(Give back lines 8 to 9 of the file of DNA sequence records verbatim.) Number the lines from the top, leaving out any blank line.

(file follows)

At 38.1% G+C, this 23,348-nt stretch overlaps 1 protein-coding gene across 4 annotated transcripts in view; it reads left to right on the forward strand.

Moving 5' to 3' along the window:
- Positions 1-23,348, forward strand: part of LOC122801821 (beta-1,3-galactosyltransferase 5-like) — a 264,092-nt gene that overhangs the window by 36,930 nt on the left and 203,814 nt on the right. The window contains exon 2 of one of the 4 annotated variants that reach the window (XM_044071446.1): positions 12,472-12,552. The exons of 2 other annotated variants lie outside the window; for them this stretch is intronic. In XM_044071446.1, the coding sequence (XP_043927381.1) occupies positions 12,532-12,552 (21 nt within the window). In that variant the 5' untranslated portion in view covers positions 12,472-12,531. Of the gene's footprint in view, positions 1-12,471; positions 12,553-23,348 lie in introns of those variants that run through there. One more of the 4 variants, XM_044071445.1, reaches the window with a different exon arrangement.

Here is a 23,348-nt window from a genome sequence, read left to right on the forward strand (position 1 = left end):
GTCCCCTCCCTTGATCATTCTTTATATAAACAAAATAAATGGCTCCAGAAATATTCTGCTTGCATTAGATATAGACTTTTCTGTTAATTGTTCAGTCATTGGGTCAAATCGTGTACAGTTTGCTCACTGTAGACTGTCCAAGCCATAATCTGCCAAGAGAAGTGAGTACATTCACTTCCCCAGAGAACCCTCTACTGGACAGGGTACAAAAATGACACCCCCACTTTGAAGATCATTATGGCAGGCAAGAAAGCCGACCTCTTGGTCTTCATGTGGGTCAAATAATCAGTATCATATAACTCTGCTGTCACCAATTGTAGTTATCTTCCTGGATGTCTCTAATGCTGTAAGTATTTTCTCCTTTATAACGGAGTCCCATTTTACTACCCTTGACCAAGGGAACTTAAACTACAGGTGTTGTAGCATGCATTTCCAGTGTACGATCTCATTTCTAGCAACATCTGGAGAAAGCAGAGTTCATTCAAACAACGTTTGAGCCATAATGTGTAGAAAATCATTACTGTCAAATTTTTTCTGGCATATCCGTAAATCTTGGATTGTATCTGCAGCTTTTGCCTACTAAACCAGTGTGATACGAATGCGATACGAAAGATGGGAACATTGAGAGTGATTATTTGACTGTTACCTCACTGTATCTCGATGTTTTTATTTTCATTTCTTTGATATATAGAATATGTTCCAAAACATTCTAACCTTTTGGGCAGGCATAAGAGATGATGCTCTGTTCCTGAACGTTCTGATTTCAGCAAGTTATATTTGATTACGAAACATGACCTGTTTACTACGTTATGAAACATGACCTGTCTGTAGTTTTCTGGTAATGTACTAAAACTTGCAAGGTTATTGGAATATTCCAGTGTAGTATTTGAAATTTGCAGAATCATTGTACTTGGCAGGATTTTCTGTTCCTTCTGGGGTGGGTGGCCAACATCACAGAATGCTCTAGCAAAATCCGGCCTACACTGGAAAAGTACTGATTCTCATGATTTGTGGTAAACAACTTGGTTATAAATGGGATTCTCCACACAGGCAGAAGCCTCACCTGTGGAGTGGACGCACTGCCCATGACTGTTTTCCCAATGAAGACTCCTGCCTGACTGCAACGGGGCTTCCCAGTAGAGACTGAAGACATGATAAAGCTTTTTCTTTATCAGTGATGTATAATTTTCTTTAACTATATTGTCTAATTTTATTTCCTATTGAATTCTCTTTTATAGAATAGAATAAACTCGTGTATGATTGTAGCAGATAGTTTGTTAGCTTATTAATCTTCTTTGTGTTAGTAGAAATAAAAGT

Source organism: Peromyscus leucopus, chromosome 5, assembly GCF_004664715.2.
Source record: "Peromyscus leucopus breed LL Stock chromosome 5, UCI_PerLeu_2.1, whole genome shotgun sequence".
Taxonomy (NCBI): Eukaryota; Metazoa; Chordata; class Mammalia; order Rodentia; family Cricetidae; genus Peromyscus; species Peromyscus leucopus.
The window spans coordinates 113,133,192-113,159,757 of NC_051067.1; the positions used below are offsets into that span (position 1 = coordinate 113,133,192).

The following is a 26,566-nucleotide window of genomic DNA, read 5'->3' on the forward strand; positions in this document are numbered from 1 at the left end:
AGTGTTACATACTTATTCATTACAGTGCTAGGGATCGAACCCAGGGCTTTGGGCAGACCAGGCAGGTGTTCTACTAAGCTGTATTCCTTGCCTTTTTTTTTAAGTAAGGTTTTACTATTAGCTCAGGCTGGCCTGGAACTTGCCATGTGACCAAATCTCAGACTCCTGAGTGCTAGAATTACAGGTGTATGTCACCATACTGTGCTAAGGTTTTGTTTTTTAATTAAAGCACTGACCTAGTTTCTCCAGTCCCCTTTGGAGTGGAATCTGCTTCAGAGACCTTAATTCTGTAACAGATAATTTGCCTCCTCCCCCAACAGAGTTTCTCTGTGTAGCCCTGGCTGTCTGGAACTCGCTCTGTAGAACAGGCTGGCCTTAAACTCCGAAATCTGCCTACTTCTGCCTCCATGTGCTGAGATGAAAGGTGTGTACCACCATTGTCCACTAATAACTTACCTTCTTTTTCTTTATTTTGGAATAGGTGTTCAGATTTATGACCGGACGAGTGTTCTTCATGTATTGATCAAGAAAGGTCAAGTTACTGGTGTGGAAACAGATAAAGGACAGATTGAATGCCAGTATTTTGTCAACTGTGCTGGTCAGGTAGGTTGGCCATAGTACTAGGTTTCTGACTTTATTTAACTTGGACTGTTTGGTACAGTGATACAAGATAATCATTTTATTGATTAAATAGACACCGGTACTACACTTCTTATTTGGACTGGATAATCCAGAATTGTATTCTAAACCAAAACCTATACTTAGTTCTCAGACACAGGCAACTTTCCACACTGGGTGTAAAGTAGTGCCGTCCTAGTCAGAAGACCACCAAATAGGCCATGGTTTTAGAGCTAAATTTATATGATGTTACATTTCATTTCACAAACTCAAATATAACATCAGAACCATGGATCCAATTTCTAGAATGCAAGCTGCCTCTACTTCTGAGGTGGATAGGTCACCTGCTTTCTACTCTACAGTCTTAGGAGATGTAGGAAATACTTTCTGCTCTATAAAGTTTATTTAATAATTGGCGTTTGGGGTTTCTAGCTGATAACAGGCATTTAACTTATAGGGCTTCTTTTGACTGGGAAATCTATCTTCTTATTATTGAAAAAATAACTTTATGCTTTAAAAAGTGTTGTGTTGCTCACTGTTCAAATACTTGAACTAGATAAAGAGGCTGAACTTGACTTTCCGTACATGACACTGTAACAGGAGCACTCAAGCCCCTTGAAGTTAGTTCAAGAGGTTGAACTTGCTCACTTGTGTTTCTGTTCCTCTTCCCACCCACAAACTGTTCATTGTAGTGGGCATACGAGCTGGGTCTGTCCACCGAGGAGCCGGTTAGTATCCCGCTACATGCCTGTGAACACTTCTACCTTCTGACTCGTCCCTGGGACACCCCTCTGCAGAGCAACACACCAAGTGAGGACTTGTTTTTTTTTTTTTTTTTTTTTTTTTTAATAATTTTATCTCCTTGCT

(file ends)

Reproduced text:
Taxonomy (NCBI): Eukaryota; Metazoa; Chordata; class Mammalia; order Rodentia; family Cricetidae; genus Peromyscus; species Peromyscus leucopus.
The window spans coordinates 113,133,192-113,159,757 of NC_051067.1; the positions used below are offsets into that span (position 1 = coordinate 113,133,192).